Since the early 1980s, Jane Rule Burdine has lived in Taylor, a Mississippi community just south of Oxford. Born and raised in Greenville, Burdine has spent decades photographing the environment and denizens of her native Delta. With the help of editor Wendy McDaris, Burdine has published with the University Press of Mississippi a beautiful collection of her Delta photographs in “Delta Deep Down.”
Although they had not met before this project, novelist Steve Yarbrough, himself a Deltan, felt instant kinship with Burdine when shown her work and agreed to write an introduction. In the introduction, she writes, “Most Deltans…are hyper-aware of their physical surroundings.” This may be true for many, and is certainly true in Burdine’s case.
Upon opening the book, one first sees endpapers printed with a photograph of rich, brown soil, freshly turned, and this puts one on notice that the photographs here go deeper than the surface. There is history in every face, every abandoned building, rusted machinery, even the crops in the field bear testimony to a past not long past. These photographs speak to the viewer, encouraging one to linger and imagine the life, the story or spark memories of one’s own. A mother and daughter, a couple dressed to the nines and clearly feeling strong and beautiful, two old men on a store porch — one black, one white — an older nurse in her uniform and sock feet, children at play; all of these are captured with barriers down.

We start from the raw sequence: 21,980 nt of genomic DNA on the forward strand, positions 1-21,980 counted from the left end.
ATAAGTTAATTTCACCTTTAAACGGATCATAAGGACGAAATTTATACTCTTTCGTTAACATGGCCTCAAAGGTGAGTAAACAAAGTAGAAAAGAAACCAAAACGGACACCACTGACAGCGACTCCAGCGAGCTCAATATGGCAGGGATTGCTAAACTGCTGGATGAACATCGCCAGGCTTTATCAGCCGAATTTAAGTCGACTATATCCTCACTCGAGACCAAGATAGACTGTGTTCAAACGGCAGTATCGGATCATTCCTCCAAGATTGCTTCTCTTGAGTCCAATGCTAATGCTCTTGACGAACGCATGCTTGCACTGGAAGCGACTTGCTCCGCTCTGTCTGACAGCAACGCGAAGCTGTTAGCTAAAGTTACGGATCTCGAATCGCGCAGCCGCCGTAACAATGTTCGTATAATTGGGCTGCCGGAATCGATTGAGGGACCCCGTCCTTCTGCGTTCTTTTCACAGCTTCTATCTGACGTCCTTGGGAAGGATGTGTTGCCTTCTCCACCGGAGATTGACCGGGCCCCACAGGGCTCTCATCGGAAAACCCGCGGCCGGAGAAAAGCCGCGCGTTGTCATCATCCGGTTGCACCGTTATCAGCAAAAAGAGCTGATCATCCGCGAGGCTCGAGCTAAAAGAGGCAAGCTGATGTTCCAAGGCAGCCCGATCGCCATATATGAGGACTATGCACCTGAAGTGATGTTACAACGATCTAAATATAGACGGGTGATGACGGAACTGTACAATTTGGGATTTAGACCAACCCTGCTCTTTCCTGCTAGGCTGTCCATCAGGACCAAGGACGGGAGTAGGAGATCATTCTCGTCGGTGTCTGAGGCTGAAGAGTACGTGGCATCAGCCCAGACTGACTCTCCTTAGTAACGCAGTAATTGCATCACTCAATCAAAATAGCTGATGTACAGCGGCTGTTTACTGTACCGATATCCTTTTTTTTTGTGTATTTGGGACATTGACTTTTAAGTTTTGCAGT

And Burdine finds beauty everywhere in the Delta: a red uniform hanging on a wire fence; vines crawling across the floor of an abandoned house; stubble in a field; and, of course, bales of cotton. Keenly aware of light, some of the photographs seem to glow, almost radiate warmth from the page such as one of golden stubble in a field and another of shattered glass in an automobile.
“Delta Deep Down” is like taking a road trip through the Delta with all the time in the world to see everything and take many side-trips on the way. Few have the ability to observe in such a way, but Burdine’s “hyper-awareness” takes all those detours and fleeting moments so readers can wander in her path at their leisure.
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